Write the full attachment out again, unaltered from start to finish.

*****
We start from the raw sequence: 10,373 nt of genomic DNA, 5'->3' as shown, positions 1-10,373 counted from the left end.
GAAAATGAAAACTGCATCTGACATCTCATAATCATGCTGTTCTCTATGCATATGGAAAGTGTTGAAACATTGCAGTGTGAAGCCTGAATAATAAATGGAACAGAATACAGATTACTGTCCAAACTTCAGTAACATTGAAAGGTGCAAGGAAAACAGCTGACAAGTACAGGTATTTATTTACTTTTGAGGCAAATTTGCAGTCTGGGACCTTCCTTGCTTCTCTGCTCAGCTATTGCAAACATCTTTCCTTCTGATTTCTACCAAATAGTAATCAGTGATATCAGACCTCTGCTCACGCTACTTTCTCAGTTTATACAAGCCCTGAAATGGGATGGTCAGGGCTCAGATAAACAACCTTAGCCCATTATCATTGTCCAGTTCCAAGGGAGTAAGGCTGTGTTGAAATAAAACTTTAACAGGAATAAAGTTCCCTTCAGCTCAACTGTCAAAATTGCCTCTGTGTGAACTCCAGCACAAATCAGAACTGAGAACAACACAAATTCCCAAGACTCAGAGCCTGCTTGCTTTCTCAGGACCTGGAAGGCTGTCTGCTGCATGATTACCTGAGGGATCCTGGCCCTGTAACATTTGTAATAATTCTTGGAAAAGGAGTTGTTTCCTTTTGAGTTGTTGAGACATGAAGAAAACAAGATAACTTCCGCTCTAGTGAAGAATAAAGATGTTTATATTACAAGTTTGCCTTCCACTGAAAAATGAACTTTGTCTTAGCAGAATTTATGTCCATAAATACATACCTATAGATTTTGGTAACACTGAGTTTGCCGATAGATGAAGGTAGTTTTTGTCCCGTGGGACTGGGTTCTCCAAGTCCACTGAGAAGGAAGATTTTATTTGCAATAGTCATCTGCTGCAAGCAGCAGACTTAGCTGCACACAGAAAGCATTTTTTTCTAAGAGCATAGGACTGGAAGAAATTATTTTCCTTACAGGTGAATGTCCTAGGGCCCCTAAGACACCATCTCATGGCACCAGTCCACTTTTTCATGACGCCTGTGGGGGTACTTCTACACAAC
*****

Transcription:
We start from the raw sequence: 10,373 nt of genomic DNA, 5'->3' as shown, positions 1-10,373 counted from the left end.
GAAAATGAAAACTGCATCTGACATCTCATAATCATGCTGTTCTCTATGCATATGGAAAGTGTTGAAACATTGCAGTGTGAAGCCTGAATAATAAATGGAACAGAATACAGATTACTGTCCAAACTTCAGTAACATTGAAAGGTGCAAGGAAAACAGCTGACAAGTACAGGTATTTATTTACTTTTGAGGCAAATTTGCAGTCTGGGACCTTCCTTGCTTCTCTGCTCAGCTATTGCAAACATCTTTCCTTCTGATTTCTACCAAATAGTAATCAGTGATATCAGACCTCTGCTCACGCTACTTTCTCAGTTTATACAAGCCCTGAAATGGGATGGTCAGGGCTCAGATAAACAACCTTAGCCCATTATCATTGTCCAGTTCCAAGGGAGTAAGGCTGTGTTGAAATAAAACTTTAACAGGAATAAAGTTCCCTTCAGCTCAACTGTCAAAATTGCCTCTGTGTGAACTCCAGCACAAATCAGAACTGAGAACAACACAAATTCCCAAGACTCAGAGCCTGCTTGCTTTCTCAGGACCTGGAAGGCTGTCTGCTGCATGATTACCTGAGGGATCCTGGCCCTGTAACATTTGTAATAATTCTTGGAAAAGGAGTTGTTTCCTTTTGAGTTGTTGAGACATGAAGAAAACAAGATAACTTCCGCTCTAGTGAAGAATAAAGATGTTTATATTACAAGTTTGCCTTCCACTGAAAAATGAACTTTGTCTTAGCAGAATTTATGTCCATAAATACATACCTATAGATTTTGGTAACACTGAGTTTGCCGATAGATGAAGGTAGTTTTTGTCCCGTGGGACTGGGTTCTCCAAGTCCACTGAGAAGGAAGATTTTATTTGCAATAGTCATCTGCTGCAAGCAGCAGACTTAGCTGCACACAGAAAGCATTTTTTTCTAAGAGCATAGGACTGGAAGAAATTATTTTCCTTACAGGTGAATGTCCTAGGGCCCCTAAGACACCATCTCATGGCACCAGTCCACTTTTTCATGACGCCTGTGGGGGTACTTCTACACAAC